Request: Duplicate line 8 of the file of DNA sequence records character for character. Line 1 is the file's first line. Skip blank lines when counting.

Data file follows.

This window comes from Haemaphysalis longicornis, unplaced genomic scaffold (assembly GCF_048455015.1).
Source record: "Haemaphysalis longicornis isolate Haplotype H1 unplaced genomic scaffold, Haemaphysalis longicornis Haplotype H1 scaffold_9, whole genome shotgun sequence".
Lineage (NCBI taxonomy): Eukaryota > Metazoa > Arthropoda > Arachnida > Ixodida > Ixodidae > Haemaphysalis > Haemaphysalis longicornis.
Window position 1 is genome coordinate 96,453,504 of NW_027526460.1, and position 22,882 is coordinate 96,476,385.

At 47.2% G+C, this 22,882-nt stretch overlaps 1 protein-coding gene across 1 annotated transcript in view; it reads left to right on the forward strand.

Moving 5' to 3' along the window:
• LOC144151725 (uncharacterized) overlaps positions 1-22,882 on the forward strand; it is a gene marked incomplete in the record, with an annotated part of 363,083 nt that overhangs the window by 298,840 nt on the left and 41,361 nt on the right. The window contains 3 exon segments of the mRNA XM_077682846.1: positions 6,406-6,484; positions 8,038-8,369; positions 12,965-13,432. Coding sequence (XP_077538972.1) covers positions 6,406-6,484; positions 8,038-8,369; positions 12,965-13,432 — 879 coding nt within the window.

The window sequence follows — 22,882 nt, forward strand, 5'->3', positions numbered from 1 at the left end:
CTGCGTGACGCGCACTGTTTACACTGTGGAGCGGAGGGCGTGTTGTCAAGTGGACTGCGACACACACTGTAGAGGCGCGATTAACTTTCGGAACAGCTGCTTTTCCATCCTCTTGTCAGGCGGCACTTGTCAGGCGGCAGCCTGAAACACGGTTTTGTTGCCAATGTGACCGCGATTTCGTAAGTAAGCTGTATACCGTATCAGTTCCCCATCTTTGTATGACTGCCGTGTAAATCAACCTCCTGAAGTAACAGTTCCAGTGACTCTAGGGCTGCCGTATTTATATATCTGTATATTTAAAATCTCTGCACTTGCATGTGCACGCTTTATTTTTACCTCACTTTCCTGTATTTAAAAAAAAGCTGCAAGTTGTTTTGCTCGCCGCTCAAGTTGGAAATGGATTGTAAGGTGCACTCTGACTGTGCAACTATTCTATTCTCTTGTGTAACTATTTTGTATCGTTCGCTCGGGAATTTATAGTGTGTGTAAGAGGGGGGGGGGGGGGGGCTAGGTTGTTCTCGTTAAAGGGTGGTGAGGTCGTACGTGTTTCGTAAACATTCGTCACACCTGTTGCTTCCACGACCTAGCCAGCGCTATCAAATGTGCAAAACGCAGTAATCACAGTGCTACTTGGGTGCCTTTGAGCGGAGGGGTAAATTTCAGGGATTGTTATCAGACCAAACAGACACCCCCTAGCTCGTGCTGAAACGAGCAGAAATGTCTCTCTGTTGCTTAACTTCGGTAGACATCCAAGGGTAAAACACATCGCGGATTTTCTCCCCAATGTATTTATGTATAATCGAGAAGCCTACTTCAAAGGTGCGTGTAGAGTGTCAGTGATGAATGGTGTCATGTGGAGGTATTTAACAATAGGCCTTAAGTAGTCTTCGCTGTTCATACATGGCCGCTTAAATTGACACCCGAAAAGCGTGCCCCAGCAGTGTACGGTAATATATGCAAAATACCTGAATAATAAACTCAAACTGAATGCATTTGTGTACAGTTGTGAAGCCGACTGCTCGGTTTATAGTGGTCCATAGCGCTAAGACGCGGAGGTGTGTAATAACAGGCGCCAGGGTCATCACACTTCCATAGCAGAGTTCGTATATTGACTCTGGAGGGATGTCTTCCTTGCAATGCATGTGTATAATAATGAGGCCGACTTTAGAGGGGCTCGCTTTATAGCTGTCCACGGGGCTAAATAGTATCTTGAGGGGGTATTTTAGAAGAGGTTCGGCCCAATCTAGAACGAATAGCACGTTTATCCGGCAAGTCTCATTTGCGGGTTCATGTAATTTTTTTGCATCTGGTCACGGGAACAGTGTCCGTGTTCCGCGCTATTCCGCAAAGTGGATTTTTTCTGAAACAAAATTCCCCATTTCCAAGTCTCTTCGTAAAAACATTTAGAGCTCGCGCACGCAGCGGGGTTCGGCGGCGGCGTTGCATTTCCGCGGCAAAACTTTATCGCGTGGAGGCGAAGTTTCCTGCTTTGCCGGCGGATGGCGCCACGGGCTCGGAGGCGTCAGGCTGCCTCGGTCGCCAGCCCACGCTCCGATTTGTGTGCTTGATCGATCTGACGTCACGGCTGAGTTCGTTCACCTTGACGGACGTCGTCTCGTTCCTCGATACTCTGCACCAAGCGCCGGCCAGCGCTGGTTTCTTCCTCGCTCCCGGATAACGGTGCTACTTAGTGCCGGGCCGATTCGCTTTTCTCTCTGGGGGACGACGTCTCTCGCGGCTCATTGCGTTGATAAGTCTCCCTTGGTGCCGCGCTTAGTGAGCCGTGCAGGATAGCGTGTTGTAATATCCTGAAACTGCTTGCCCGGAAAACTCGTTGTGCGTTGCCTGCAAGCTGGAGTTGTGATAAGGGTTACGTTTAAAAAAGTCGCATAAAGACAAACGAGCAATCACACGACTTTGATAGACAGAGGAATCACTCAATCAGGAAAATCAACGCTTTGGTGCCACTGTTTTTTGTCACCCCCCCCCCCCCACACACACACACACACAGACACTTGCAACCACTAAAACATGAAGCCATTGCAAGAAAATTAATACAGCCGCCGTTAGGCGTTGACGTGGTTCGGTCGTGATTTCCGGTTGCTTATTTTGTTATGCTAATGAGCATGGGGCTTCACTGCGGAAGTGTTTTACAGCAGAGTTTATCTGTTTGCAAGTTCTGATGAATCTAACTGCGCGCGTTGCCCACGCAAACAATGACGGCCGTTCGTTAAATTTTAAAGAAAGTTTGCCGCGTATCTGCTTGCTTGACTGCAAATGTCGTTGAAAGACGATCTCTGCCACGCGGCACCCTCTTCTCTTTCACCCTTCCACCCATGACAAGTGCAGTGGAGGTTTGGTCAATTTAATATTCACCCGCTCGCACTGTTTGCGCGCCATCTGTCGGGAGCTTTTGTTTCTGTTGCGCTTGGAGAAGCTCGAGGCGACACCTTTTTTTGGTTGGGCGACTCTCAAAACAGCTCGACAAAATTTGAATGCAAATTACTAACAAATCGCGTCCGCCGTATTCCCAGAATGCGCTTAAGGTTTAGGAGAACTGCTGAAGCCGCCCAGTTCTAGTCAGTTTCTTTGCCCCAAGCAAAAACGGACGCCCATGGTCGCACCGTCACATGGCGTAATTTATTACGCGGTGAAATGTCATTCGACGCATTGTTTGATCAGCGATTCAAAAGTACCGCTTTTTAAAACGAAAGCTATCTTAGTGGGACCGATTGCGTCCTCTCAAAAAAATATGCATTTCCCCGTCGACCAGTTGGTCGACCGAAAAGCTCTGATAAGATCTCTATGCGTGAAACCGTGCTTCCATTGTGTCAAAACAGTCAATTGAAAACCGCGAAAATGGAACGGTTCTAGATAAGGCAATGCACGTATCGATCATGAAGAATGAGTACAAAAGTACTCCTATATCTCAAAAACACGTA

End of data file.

The window sequence follows — 22,882 nt, forward strand, 5'->3', positions numbered from 1 at the left end: